A new way to track the enduring impact of historic redlining

New Methodology Provides Fresh Insights For Researchers, Policymakers

More than 8 million Americans live in neighborhoods that decades ago were systematically excluded from loans and investments through a racist system known as redlining. More than three-quarters of the residents identify as a minority, and their neighborhoods have greater levels of housing vacancy or abandonment compared to other neighborhoods. The life expectancies of the people living there are shorter, along with other disparities including diminished access to credit, capital and opportunities to build personal wealth.

A new study from the National Community Reinvestment Coalition (NCRC) provides a more detailed view of the continuing impacts of 20th Century redlining on 21st Century lives, and it offers a new technique for researchers and policy makers to assess other socioeconomic outcomes and trends in formerly redlined neighborhoods.

The new report reconciles current socioeconomic census tract data with original redlining maps from the mid-20th century. 

“People often think redlining is a sorry saga from our history books, a regrettable episode from the days when cars had fins and movies didn’t have special effects,” said Bruce Mitchell, a senior researcher at NCRC and one of the study authors. “But now, residents of some formerly redlined neighborhoods have a life expectancy of 21 years less than those in the Whitest, wealthiest portions of the city that were shaded green and labeled ‘best’ on the old federal maps. Redlining concentrated disadvantage in neighborhoods in many ways. Some of the worst are the public health impacts – with higher rates of asthma, hypertension, and other serious health problems. This is not an historical artifact, but an ongoing public health crisis potentially affecting one in every 40 Americans today.”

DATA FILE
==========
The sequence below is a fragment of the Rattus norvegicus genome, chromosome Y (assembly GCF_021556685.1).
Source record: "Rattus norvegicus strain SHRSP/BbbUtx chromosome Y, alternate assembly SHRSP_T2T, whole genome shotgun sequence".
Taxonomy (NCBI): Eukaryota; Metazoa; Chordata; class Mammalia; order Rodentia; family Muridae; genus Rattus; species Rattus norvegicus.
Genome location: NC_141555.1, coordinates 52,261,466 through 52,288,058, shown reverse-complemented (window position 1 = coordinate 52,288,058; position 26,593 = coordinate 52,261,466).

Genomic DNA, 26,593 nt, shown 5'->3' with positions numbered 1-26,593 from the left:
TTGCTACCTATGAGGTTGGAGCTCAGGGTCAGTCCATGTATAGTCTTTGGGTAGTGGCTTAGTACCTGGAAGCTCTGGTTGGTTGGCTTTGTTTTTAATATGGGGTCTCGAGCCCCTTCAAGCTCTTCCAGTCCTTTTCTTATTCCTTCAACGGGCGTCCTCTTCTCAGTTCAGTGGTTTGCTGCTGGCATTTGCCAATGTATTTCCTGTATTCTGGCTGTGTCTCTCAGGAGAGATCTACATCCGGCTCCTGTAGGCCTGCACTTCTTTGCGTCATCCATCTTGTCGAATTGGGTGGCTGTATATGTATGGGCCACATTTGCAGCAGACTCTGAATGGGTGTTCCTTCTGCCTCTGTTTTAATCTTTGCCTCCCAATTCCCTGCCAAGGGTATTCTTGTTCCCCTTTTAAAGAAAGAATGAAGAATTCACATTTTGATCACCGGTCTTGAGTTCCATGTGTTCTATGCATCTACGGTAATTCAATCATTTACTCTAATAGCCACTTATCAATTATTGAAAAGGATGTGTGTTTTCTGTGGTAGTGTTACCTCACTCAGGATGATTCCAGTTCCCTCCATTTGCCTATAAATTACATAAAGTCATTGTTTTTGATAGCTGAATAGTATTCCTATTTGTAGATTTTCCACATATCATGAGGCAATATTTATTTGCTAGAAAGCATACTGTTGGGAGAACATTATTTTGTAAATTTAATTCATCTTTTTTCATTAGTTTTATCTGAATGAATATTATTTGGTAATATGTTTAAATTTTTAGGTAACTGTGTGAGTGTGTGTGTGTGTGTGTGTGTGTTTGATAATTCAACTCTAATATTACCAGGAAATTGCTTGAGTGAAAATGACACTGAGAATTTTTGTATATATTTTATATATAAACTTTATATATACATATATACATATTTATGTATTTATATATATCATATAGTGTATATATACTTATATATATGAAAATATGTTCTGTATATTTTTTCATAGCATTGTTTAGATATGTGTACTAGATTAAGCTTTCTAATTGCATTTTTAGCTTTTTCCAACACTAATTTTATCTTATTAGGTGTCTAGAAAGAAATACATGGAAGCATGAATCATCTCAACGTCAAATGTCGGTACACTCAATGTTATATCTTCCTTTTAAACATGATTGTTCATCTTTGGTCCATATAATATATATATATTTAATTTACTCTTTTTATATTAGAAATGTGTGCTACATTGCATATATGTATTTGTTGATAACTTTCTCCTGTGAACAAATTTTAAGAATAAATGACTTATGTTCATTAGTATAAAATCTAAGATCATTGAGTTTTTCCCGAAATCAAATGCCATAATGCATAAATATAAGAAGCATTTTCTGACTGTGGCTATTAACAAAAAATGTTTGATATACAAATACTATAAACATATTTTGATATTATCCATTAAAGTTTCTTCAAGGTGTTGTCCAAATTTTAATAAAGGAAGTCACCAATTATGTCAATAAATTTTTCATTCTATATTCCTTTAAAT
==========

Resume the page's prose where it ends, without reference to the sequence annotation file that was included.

The new research used fine-scale geographic data tools to map present-day socioeconomic data onto the physical spaces represented in Home Ownership Loan Corporation (HOLC) redlining maps first drawn in the 1930s. The researchers created a new methodology to enable researchers and policymakers to analyze the public health, economic, and social legacies of redlining at a previously unavailable level of detail using both 2010 and 2020 census tract boundaries. These data are distributed for free on openICPSR.

An explainer on their findings can be viewed here. The full research paper with methodological details is available here.

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